I thank my right hon. Friend. We have already had questions today on Shakespeare and the BBC, but he is absolutely right that our royal family is one of our greatest soft power assets, and we will do our level best, through the GREAT campaign and elsewhere, to ensure that strength continues.
An important part of our soft power is our commitment to tackling global poverty and to international development. Will the Minister therefore take this opportunity to reaffirm the Government’s commitment to 0.7% spending on overseas aid and to the Department for International Development as a stand-alone Department, independent of the Foreign Office?
And a former DFID Minister, too.
I agree with the hon. Member for Liverpool, West Derby (Stephen Twigg), and this is a matter not just of soft power, but of hard power. There is little doubt that the 0.7% commitment has an important part to play. I see it in all parts of Asia, not least in Pakistan and Bangladesh, which have the two single biggest DFID budgets. It is important for aid and development and, indeed, for the prosperity fund, which will allow British companies to prosper in the years to come.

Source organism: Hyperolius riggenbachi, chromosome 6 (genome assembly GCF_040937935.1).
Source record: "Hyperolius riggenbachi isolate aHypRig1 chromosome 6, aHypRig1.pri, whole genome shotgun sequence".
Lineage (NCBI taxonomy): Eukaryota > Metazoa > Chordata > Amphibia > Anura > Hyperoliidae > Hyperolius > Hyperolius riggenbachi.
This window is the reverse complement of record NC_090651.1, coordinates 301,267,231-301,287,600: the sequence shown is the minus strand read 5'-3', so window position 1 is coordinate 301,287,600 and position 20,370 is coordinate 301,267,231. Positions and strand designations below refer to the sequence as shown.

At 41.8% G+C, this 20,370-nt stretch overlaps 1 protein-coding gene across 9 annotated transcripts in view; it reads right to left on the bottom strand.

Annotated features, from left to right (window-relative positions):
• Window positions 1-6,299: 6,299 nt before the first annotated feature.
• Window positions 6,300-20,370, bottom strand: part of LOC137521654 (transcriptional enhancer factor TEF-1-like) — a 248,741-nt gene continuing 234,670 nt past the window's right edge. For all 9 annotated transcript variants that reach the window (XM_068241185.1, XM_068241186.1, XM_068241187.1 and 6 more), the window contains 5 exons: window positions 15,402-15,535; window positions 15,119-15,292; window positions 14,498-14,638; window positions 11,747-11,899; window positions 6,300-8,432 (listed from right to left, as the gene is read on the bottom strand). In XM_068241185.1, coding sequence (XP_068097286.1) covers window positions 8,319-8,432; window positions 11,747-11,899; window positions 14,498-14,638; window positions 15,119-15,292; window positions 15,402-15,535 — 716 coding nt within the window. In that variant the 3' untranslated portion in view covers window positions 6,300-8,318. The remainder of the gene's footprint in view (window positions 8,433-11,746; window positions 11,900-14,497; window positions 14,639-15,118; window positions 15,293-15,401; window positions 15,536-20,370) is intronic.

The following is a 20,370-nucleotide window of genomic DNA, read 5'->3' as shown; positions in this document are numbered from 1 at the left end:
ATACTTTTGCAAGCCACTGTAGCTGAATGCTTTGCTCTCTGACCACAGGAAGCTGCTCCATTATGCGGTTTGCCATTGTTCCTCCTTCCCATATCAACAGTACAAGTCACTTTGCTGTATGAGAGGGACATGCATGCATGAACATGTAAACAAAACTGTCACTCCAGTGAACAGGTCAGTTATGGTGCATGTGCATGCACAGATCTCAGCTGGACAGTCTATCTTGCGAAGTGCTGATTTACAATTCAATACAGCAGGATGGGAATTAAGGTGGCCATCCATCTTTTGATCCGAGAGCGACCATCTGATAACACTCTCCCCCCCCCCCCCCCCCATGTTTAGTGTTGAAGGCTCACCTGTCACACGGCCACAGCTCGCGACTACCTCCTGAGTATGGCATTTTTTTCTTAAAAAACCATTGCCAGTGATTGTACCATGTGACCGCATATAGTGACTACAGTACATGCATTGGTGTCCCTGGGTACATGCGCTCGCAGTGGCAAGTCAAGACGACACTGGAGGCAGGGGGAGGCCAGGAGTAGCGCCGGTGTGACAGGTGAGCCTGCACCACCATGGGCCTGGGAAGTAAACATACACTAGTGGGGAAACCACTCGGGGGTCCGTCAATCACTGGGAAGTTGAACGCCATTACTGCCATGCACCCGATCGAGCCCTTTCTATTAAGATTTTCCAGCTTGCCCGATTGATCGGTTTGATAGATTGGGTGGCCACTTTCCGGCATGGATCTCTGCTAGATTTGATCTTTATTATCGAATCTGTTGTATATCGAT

Over the past three years, this Government’s chaotic approach to Brexit has shredded our international credibility and diminished our soft power. Whether Brexit goes ahead or not, there is an important job to be done to repair our international standing in the world and build alliances, so will the Minister have a word with the Defence Secretary and ask him to cut out the foolish rhetoric, which has real consequences?
I obviously represent Asia and the Pacific abroad, and whenever I go to that part of the world, I always come back much more uplifted about the UK’s brand. We find that many countries in that part of the world—indeed, this applies globally—have had strong dealings with the UK for decades, if not centuries, and they recognise that we will have strong connections in the years to come. They know that there is obviously a small amount of uncertainty with the Brexit arrangements that are taking place now, but the positivity of the UK’s brand, our reliability as a partner and the sense that we project international values are important.